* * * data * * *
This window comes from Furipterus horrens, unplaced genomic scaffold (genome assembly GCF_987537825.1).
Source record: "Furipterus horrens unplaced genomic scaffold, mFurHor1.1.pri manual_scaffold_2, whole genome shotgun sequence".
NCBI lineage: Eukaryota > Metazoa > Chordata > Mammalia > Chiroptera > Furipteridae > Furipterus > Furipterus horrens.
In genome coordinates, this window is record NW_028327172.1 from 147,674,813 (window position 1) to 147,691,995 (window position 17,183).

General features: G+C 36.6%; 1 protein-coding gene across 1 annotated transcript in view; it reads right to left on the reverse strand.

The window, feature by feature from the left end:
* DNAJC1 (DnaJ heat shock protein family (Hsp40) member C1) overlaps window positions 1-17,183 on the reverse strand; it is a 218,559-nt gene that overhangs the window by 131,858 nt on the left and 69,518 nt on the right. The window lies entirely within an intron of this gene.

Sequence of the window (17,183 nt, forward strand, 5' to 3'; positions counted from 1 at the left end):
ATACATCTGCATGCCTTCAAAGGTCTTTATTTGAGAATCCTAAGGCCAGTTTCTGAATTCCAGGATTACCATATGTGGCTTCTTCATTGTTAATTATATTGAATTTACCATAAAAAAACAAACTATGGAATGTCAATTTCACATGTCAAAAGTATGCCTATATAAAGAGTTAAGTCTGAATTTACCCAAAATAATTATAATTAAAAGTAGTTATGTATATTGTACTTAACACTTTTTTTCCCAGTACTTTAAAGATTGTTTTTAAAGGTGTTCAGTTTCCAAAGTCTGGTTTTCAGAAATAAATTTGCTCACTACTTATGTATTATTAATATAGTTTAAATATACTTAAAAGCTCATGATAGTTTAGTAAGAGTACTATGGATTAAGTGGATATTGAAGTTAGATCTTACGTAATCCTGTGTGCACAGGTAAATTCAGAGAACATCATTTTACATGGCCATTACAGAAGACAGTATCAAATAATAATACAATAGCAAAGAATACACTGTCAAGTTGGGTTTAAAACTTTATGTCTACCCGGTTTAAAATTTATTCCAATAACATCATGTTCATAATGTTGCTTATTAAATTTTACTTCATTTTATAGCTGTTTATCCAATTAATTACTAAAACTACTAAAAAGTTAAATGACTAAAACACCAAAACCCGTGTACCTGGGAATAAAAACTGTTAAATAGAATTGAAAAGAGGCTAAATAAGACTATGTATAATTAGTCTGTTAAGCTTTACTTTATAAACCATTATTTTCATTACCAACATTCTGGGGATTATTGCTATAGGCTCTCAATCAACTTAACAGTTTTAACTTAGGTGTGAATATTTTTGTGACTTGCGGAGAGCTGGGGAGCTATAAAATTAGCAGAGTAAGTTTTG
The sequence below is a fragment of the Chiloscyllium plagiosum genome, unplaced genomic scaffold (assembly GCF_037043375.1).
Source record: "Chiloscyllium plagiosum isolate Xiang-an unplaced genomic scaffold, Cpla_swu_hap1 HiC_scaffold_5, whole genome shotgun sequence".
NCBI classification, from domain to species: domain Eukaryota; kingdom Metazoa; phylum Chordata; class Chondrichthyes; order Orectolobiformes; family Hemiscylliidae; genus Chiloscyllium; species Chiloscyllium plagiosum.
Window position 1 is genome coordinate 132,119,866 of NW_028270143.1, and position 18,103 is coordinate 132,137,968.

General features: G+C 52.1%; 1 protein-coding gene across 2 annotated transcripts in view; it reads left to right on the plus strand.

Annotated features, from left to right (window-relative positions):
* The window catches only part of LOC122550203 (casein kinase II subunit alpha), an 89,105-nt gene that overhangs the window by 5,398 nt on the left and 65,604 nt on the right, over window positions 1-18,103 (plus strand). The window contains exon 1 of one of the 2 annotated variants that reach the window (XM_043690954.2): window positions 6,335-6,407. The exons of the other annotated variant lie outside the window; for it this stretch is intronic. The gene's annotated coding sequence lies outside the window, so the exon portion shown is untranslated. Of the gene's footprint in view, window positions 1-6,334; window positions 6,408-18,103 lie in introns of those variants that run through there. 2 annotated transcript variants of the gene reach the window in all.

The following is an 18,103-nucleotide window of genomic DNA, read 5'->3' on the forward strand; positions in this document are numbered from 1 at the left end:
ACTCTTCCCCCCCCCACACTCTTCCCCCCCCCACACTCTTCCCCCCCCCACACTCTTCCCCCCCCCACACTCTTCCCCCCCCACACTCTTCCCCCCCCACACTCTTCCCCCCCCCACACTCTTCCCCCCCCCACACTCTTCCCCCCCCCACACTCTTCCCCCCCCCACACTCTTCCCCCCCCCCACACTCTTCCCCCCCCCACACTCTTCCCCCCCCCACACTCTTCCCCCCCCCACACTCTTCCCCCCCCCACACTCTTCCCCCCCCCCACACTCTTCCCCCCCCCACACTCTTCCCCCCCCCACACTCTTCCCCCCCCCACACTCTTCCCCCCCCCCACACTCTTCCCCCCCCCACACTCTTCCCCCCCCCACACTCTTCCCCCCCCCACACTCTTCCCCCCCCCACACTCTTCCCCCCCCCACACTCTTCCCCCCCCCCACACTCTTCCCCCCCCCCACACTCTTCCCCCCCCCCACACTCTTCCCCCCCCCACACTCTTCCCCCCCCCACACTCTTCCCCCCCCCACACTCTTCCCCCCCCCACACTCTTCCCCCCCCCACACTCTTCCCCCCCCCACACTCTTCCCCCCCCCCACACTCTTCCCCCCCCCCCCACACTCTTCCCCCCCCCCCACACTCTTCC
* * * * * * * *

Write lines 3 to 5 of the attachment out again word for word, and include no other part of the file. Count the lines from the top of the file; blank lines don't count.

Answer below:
NCBI lineage: Eukaryota > Metazoa > Chordata > Mammalia > Chiroptera > Furipteridae > Furipterus > Furipterus horrens.
In genome coordinates, this window is record NW_028327172.1 from 147,674,813 (window position 1) to 147,691,995 (window position 17,183).

General features: G+C 36.6%; 1 protein-coding gene across 1 annotated transcript in view; it reads right to left on the reverse strand.